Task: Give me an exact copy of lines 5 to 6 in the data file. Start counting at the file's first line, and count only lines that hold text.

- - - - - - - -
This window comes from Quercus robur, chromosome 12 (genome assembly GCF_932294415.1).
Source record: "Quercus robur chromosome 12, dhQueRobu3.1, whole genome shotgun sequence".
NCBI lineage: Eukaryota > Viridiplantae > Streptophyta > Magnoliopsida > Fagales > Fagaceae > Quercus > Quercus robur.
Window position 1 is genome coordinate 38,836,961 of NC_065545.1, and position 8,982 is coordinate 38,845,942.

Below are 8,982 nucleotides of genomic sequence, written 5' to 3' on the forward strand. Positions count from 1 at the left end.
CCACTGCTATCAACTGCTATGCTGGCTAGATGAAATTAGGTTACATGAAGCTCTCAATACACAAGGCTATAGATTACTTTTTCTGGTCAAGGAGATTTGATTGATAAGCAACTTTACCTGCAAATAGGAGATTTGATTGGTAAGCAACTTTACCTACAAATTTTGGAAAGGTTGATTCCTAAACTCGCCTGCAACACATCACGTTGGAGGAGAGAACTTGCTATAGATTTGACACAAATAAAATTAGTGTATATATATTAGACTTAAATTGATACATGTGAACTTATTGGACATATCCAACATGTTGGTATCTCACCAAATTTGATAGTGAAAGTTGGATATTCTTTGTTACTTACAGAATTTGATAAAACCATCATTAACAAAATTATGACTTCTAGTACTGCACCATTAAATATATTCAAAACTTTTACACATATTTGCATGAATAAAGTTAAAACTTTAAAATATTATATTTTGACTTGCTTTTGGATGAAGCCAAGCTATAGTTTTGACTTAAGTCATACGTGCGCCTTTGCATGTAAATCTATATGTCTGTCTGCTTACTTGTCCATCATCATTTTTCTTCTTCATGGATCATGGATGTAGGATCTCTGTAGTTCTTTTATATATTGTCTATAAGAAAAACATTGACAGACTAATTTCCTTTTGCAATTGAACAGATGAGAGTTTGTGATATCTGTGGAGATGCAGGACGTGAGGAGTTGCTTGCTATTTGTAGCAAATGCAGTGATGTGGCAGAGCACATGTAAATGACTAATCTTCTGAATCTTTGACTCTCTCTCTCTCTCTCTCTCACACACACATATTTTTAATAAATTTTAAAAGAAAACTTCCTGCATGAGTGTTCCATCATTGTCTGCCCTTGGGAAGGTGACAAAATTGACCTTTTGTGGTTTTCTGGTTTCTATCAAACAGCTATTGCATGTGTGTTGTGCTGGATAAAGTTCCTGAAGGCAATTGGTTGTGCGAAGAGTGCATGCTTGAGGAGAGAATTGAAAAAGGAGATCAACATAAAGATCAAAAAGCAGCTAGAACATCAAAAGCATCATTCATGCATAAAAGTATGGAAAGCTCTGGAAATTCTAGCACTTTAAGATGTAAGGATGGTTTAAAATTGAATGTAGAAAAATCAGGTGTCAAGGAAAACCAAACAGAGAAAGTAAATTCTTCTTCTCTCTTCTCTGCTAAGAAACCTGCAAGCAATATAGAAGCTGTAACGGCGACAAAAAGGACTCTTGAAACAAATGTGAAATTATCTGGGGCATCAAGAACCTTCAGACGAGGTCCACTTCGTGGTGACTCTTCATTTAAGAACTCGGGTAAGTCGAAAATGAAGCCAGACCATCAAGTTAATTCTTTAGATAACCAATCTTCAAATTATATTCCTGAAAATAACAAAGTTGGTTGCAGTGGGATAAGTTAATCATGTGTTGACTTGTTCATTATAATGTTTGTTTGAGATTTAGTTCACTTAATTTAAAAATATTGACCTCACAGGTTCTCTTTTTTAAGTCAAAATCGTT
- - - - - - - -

Below are 8,982 nucleotides of genomic sequence, written 5' to 3' on the forward strand. Positions count from 1 at the left end.
CCACTGCTATCAACTGCTATGCTGGCTAGATGAAATTAGGTTACATGAAGCTCTCAATACACAAGGCTATAGATTACTTTTTCTGGTCAAGGAGATTTGATTGATAAGCAACTTTACCTGCAAATAGGAGATTTGATTGGTAAGCAACTTTACCTACAAATTTTGGAAAGGTTGATTCCTAAACTCGCCTGCAACACATCACGTTGGAGGAGAGAACTTGCTATAGATTTGACACAAATAAAATTAGTGTATATATATTAGACTTAAATTGATACATGTGAACTTATTGGACATATCCAACATGTTGGTATCTCACCAAATTTGATAGTGAAAGTTGGATATTCTTTGTTACTTACAGAATTTGATAAAACCATCATTAACAAAATTATGACTTCTAGTACTGCACCATTAAATATATTCAAAACTTTTACACATATTTGCATGAATAAAGTTAAAACTTTAAAATATTATATTTTGACTTGCTTTTGGATGAAGCCAAGCTATAGTTTTGACTTAAGTCATACGTGCGCCTTTGCATGTAAATCTATATGTCTGTCTGCTTACTTGTCCATCATCATTTTTCTTCTTCATGGATCATGGATGTAGGATCTCTGTAGTTCTTTTATATATTGTCTATAAGAAAAACATTGACAGACTAATTTCCTTTTGCAATTGAACAGATGAGAGTTTGTGATATCTGTGGAGATGCAGGACGTGAGGAGTTGCTTGCTATTTGTAGCAAATGCAGTGATGTGGCAGAGCACATGTAAATGACTAATCTTCTGAATCTTTGACTCTCTCTCTCTCTCTCTCTCACACACACATATTTTTAATAAATTTTAAAAGAAAACTTCCTGCATGAGTGTTCCATCATTGTCTGCCCTTGGGAAGGTGACAAAATTGACCTTTTGTGGTTTTCTGGTTTCTATCAAACAGCTATTGCATGTGTGTTGTGCTGGATAAAGTTCCTGAAGGCAATTGGTTGTGCGAAGAGTGCATGCTTGAGGAGAGAATTGAAAAAGGAGATCAACATAAAGATCAAAAAGCAGCTAGAACATCAAAAGCATCATTCATGCATAAAAGTATGGAAAGCTCTGGAAATTCTAGCACTTTAAGATGTAAGGATGGTTTAAAATTGAATGTAGAAAAATCAGGTGTCAAGGAAAACCAAACAGAGAAAGTAAATTCTTCTTCTCTCTTCTCTGCTAAGAAACCTGCAAGCAATATAGAAGCTGTAACGGCGACAAAAAGGACTCTTGAAACAAATGTGAAATTATCTGGGGCATCAAGAACCTTCAGACGAGGTCCACTTCGTGGTGACTCTTCATTTAAGAACTCGGGTAAGTCGAAAATGAAGCCAGACCATCAAGTTAATTCTTTAGATAACCAATCTTCAAATTATATTCCTGAAAATAACAAAGTTGGTTGCAGTGGGATAAGTTAATCATGTGTTGACTTGTTCATTATAATGTTTGTTTGAGATTTAGTTCACTTAATTTAAAAATATTGACCTCACAGGTTCTCTTTTTTAAGTCAAAATCGTT